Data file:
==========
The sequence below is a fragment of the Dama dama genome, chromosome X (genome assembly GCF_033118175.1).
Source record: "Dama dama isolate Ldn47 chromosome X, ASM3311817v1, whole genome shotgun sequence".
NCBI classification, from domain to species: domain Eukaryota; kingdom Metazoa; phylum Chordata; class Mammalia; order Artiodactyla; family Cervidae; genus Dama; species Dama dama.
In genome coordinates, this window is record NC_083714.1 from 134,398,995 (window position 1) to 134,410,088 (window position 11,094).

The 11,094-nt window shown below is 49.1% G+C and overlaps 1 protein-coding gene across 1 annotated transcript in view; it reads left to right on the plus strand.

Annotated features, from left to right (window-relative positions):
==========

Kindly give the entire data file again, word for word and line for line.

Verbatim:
The sequence below is a fragment of the Dama dama genome, chromosome X (genome assembly GCF_033118175.1).
Source record: "Dama dama isolate Ldn47 chromosome X, ASM3311817v1, whole genome shotgun sequence".
NCBI classification, from domain to species: domain Eukaryota; kingdom Metazoa; phylum Chordata; class Mammalia; order Artiodactyla; family Cervidae; genus Dama; species Dama dama.
In genome coordinates, this window is record NC_083714.1 from 134,398,995 (window position 1) to 134,410,088 (window position 11,094).

The 11,094-nt window shown below is 49.1% G+C and overlaps 1 protein-coding gene across 1 annotated transcript in view; it reads left to right on the plus strand.

Annotated features, from left to right (window-relative positions):